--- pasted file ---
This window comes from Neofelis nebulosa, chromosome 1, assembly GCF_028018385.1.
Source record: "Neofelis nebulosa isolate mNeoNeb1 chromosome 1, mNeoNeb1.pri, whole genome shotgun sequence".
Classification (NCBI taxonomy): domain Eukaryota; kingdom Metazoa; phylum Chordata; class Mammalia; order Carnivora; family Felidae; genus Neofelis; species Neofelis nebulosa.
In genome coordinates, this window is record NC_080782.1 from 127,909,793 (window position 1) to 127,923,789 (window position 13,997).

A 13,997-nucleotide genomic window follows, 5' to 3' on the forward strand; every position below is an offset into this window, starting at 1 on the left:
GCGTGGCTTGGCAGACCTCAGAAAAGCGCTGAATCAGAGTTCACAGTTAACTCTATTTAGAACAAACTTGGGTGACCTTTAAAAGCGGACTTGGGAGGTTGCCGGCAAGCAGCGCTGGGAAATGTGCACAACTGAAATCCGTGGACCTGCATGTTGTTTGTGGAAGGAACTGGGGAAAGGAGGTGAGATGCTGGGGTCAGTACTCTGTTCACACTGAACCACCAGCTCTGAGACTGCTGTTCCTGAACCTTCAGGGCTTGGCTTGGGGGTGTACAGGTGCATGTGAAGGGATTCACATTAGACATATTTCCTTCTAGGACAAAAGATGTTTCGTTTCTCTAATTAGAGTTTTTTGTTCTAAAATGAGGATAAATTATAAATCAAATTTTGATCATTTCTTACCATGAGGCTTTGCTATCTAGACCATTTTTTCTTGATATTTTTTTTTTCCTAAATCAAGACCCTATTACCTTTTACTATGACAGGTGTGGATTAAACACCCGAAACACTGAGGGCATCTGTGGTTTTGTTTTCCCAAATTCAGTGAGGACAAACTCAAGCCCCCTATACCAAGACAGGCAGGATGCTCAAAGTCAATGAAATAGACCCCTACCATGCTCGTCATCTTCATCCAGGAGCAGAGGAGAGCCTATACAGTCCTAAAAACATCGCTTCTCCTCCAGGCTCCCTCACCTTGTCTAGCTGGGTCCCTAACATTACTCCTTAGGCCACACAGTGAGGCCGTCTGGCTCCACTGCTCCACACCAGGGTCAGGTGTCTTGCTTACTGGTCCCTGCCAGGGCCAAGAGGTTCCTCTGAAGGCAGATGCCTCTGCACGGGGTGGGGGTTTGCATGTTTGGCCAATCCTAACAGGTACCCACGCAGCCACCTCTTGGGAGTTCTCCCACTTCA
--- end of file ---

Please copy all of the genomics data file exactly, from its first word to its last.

This window comes from Neofelis nebulosa, chromosome 1, assembly GCF_028018385.1.
Source record: "Neofelis nebulosa isolate mNeoNeb1 chromosome 1, mNeoNeb1.pri, whole genome shotgun sequence".
Classification (NCBI taxonomy): domain Eukaryota; kingdom Metazoa; phylum Chordata; class Mammalia; order Carnivora; family Felidae; genus Neofelis; species Neofelis nebulosa.
In genome coordinates, this window is record NC_080782.1 from 127,909,793 (window position 1) to 127,923,789 (window position 13,997).

A 13,997-nucleotide genomic window follows, 5' to 3' on the forward strand; every position below is an offset into this window, starting at 1 on the left:
GCGTGGCTTGGCAGACCTCAGAAAAGCGCTGAATCAGAGTTCACAGTTAACTCTATTTAGAACAAACTTGGGTGACCTTTAAAAGCGGACTTGGGAGGTTGCCGGCAAGCAGCGCTGGGAAATGTGCACAACTGAAATCCGTGGACCTGCATGTTGTTTGTGGAAGGAACTGGGGAAAGGAGGTGAGATGCTGGGGTCAGTACTCTGTTCACACTGAACCACCAGCTCTGAGACTGCTGTTCCTGAACCTTCAGGGCTTGGCTTGGGGGTGTACAGGTGCATGTGAAGGGATTCACATTAGACATATTTCCTTCTAGGACAAAAGATGTTTCGTTTCTCTAATTAGAGTTTTTTGTTCTAAAATGAGGATAAATTATAAATCAAATTTTGATCATTTCTTACCATGAGGCTTTGCTATCTAGACCATTTTTTCTTGATATTTTTTTTTTCCTAAATCAAGACCCTATTACCTTTTACTATGACAGGTGTGGATTAAACACCCGAAACACTGAGGGCATCTGTGGTTTTGTTTTCCCAAATTCAGTGAGGACAAACTCAAGCCCCCTATACCAAGACAGGCAGGATGCTCAAAGTCAATGAAATAGACCCCTACCATGCTCGTCATCTTCATCCAGGAGCAGAGGAGAGCCTATACAGTCCTAAAAACATCGCTTCTCCTCCAGGCTCCCTCACCTTGTCTAGCTGGGTCCCTAACATTACTCCTTAGGCCACACAGTGAGGCCGTCTGGCTCCACTGCTCCACACCAGGGTCAGGTGTCTTGCTTACTGGTCCCTGCCAGGGCCAAGAGGTTCCTCTGAAGGCAGATGCCTCTGCACGGGGTGGGGGTTTGCATGTTTGGCCAATCCTAACAGGTACCCACGCAGCCACCTCTTGGGAGTTCTCCCACTTCA